Do I suggest that we get rid of all our doctors and medicine and simply "cure" ourselves? What about people who get diseases like cancer or AIDS, should we simply let them handle it themselves? Do I really think that we could do without doctors when we break a bone or sprain an ankle? Would I prescribe for that person to just walk around hoping it fixes itself? It would seem to the hip modernist that my prescription is to revert to the medieval times' balancing humors and bloodletting.

Beyond the notion of fixing our ailments, we have come to a point in civilization where we are able to take advantage of technology so that we don't have to suffer while we are being cured—we don't have to struggle or push. Why would anyone deny the power at hand? Why would anyone reject a painless cure to his problems in lieu of a superstitious alchemy that promises more pain than therapy?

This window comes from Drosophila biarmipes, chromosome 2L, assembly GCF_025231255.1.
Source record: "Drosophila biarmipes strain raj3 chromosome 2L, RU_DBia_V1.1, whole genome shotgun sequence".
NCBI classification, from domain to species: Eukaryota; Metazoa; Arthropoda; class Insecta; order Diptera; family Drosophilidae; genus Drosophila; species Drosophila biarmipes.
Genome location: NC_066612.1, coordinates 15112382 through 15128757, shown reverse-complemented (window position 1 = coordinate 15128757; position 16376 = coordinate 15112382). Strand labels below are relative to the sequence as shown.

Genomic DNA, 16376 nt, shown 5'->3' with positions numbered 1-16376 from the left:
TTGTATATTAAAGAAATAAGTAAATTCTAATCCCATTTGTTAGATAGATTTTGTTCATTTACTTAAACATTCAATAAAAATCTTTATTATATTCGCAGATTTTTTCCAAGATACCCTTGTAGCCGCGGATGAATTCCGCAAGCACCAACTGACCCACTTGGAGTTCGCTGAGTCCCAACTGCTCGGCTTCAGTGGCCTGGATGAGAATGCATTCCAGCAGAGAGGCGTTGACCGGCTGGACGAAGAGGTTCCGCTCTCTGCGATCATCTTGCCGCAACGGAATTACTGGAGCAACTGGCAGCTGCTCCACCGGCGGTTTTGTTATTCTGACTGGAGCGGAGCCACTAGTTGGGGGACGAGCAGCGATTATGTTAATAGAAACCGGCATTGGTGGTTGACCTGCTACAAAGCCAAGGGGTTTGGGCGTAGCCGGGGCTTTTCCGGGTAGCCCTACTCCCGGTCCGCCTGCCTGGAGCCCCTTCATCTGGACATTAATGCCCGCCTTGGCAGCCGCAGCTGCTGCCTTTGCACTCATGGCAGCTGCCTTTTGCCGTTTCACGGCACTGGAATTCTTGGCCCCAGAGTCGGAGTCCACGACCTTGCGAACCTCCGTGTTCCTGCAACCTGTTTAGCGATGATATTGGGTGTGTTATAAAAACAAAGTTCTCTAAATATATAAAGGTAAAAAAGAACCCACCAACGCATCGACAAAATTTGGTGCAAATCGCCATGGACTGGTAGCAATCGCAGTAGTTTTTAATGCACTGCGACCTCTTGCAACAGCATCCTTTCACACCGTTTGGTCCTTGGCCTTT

First of all, to assume that medicine is necessarily progressive would be a mistake. There were scientists and medical practitioners divvying out treatments in the middle ages just like there are today, only they were doing so by different names. The fact that they were balancing humors and not "chemicals in the brain" doesn't mean that the idea is different. The idea, feeling better by altering one's internal condition via some external therapy, has been around since humans felt pain and our relative advancement over past medicine doesn't negate our relative ignorance of future breakthroughs.

Even though the trend is generally forward, the medicine we use today may well be as useless as herbal paste or as harmful as bloodletting. One often comes across a scientific finding that contradicts a previous assertion proving that what we were told to do for health was actually harmful. An all-carb diet is good, then it's not; four square meals are good, then it's eight snacks; margarine is healthier than butter, then it's not; cell phones are dangerous, then no; four hours of sleep is all one needs, then it's eight. With the rate of repeal concerning health measures, it is reasonable to regard the newest scientific findings with plenty of caution.